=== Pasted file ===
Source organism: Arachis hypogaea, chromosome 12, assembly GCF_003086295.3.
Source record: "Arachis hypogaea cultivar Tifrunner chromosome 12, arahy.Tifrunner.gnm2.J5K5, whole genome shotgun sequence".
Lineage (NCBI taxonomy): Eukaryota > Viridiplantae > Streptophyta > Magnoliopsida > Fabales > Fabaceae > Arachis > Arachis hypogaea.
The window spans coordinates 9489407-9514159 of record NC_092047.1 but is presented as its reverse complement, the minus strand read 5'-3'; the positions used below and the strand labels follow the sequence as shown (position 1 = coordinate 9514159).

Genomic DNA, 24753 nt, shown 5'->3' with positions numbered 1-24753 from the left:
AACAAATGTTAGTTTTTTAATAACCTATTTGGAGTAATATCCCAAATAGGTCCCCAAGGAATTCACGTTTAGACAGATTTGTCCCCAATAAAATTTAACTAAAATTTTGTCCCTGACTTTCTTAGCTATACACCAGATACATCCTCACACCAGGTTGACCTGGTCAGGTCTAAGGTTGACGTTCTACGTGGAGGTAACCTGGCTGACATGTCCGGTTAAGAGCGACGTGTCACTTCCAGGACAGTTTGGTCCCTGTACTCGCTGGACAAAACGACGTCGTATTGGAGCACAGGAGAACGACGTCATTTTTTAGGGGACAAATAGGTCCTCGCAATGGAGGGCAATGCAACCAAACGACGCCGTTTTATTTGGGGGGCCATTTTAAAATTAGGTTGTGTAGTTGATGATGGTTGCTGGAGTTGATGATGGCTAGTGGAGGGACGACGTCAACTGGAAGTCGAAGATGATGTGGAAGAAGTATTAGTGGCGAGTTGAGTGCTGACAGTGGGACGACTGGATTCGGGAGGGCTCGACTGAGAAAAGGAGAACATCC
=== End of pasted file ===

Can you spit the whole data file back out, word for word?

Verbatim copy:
Source organism: Arachis hypogaea, chromosome 12, assembly GCF_003086295.3.
Source record: "Arachis hypogaea cultivar Tifrunner chromosome 12, arahy.Tifrunner.gnm2.J5K5, whole genome shotgun sequence".
Lineage (NCBI taxonomy): Eukaryota > Viridiplantae > Streptophyta > Magnoliopsida > Fabales > Fabaceae > Arachis > Arachis hypogaea.
The window spans coordinates 9489407-9514159 of record NC_092047.1 but is presented as its reverse complement, the minus strand read 5'-3'; the positions used below and the strand labels follow the sequence as shown (position 1 = coordinate 9514159).

Genomic DNA, 24753 nt, shown 5'->3' with positions numbered 1-24753 from the left:
AACAAATGTTAGTTTTTTAATAACCTATTTGGAGTAATATCCCAAATAGGTCCCCAAGGAATTCACGTTTAGACAGATTTGTCCCCAATAAAATTTAACTAAAATTTTGTCCCTGACTTTCTTAGCTATACACCAGATACATCCTCACACCAGGTTGACCTGGTCAGGTCTAAGGTTGACGTTCTACGTGGAGGTAACCTGGCTGACATGTCCGGTTAAGAGCGACGTGTCACTTCCAGGACAGTTTGGTCCCTGTACTCGCTGGACAAAACGACGTCGTATTGGAGCACAGGAGAACGACGTCATTTTTTAGGGGACAAATAGGTCCTCGCAATGGAGGGCAATGCAACCAAACGACGCCGTTTTATTTGGGGGGCCATTTTAAAATTAGGTTGTGTAGTTGATGATGGTTGCTGGAGTTGATGATGGCTAGTGGAGGGACGACGTCAACTGGAAGTCGAAGATGATGTGGAAGAAGTATTAGTGGCGAGTTGAGTGCTGACAGTGGGACGACTGGATTCGGGAGGGCTCGACTGAGAAAAGGAGAACATCC